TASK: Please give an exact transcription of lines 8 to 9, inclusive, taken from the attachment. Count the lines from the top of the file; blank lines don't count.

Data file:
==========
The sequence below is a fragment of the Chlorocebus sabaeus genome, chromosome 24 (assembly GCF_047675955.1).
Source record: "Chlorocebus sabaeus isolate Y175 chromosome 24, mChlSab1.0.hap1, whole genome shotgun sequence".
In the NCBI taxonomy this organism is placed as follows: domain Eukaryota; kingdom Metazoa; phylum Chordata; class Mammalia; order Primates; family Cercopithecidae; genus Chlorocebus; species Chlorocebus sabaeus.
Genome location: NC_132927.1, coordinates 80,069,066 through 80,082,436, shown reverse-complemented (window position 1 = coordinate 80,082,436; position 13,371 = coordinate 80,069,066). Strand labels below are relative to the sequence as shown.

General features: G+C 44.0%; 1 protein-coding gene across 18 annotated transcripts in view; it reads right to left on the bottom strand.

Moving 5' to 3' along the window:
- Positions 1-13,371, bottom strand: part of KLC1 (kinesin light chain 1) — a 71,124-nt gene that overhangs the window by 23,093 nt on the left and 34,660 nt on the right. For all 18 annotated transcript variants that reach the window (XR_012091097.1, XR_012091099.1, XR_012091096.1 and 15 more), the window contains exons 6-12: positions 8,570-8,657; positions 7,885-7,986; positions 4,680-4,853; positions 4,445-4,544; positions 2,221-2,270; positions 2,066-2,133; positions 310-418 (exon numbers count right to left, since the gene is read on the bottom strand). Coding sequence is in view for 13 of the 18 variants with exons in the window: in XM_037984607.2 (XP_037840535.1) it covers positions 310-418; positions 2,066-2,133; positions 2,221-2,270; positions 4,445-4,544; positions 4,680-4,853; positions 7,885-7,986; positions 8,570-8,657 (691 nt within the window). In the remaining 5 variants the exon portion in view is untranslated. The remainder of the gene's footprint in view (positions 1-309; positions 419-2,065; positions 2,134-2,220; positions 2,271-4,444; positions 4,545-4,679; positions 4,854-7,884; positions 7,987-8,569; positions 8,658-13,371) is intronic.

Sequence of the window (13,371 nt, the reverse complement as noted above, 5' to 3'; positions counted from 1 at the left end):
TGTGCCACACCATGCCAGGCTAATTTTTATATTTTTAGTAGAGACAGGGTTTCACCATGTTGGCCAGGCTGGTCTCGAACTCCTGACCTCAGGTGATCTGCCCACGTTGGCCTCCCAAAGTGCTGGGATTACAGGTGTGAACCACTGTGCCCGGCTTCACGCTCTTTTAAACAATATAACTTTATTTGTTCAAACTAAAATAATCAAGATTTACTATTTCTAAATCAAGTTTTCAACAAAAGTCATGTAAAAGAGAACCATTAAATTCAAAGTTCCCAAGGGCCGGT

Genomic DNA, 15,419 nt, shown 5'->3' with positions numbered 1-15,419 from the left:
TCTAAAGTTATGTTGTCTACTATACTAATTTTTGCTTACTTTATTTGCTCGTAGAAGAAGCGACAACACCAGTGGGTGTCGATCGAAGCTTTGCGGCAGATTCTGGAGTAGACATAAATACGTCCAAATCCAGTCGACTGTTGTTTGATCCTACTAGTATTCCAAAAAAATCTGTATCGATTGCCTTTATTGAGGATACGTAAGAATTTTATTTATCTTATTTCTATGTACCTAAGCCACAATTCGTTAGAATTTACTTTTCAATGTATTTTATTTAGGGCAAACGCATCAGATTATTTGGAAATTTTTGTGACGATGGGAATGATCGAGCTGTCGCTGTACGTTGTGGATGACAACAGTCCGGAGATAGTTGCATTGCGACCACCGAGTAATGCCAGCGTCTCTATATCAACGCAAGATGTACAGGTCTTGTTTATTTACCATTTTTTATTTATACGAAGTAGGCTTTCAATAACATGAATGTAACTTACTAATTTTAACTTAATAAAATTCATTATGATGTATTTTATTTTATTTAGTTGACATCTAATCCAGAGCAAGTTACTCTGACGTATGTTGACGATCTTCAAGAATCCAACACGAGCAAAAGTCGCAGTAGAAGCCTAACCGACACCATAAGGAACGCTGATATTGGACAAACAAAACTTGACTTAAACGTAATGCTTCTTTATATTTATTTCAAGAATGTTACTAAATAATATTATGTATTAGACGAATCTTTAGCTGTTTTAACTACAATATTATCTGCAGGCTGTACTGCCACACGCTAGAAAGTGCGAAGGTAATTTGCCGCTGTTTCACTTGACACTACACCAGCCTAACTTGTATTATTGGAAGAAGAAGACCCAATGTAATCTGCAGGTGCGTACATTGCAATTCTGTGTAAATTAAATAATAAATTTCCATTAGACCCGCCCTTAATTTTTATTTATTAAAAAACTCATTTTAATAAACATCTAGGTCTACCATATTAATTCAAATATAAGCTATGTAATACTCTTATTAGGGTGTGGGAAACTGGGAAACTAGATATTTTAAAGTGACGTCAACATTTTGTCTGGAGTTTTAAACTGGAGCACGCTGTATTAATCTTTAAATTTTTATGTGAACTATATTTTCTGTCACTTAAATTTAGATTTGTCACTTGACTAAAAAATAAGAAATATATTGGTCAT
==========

Sequence of the window (13,371 nt, the reverse complement as noted above, 5' to 3'; positions counted from 1 at the left end):
TGTGCCACACCATGCCAGGCTAATTTTTATATTTTTAGTAGAGACAGGGTTTCACCATGTTGGCCAGGCTGGTCTCGAACTCCTGACCTCAGGTGATCTGCCCACGTTGGCCTCCCAAAGTGCTGGGATTACAGGTGTGAACCACTGTGCCCGGCTTCACGCTCTTTTAAACAATATAACTTTATTTGTTCAAACTAAAATAATCAAGATTTACTATTTCTAAATCAAGTTTTCAACAAAAGTCATGTAAAAGAGAACCATTAAATTCAAAGTTCCCAAGGGCCGGT